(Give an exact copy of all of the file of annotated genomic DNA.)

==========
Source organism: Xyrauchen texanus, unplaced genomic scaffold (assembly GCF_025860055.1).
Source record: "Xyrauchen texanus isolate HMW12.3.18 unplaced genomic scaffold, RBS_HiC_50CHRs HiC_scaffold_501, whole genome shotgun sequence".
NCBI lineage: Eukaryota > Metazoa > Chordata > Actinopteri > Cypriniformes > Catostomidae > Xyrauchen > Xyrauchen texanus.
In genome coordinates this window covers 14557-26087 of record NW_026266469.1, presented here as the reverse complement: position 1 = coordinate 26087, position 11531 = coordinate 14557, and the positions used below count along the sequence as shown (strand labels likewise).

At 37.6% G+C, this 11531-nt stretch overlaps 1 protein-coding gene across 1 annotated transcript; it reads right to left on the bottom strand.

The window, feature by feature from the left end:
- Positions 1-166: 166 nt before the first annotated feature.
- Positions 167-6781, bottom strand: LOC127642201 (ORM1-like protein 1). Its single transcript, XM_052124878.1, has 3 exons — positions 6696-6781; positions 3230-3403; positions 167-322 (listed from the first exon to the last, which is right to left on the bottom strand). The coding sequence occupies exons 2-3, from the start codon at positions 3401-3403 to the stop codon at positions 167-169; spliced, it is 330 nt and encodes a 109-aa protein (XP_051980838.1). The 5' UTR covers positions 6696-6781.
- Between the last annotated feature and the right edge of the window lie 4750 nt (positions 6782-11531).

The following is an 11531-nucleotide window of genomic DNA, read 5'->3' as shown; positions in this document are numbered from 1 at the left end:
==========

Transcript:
Source organism: Xyrauchen texanus, unplaced genomic scaffold (assembly GCF_025860055.1).
Source record: "Xyrauchen texanus isolate HMW12.3.18 unplaced genomic scaffold, RBS_HiC_50CHRs HiC_scaffold_501, whole genome shotgun sequence".
NCBI lineage: Eukaryota > Metazoa > Chordata > Actinopteri > Cypriniformes > Catostomidae > Xyrauchen > Xyrauchen texanus.
In genome coordinates this window covers 14557-26087 of record NW_026266469.1, presented here as the reverse complement: position 1 = coordinate 26087, position 11531 = coordinate 14557, and the positions used below count along the sequence as shown (strand labels likewise).

At 37.6% G+C, this 11531-nt stretch overlaps 1 protein-coding gene across 1 annotated transcript; it reads right to left on the bottom strand.

The window, feature by feature from the left end:
- Positions 1-166: 166 nt before the first annotated feature.
- Positions 167-6781, bottom strand: LOC127642201 (ORM1-like protein 1). Its single transcript, XM_052124878.1, has 3 exons — positions 6696-6781; positions 3230-3403; positions 167-322 (listed from the first exon to the last, which is right to left on the bottom strand). The coding sequence occupies exons 2-3, from the start codon at positions 3401-3403 to the stop codon at positions 167-169; spliced, it is 330 nt and encodes a 109-aa protein (XP_051980838.1). The 5' UTR covers positions 6696-6781.
- Between the last annotated feature and the right edge of the window lie 4750 nt (positions 6782-11531).

The following is an 11531-nucleotide window of genomic DNA, read 5'->3' as shown; positions in this document are numbered from 1 at the left end: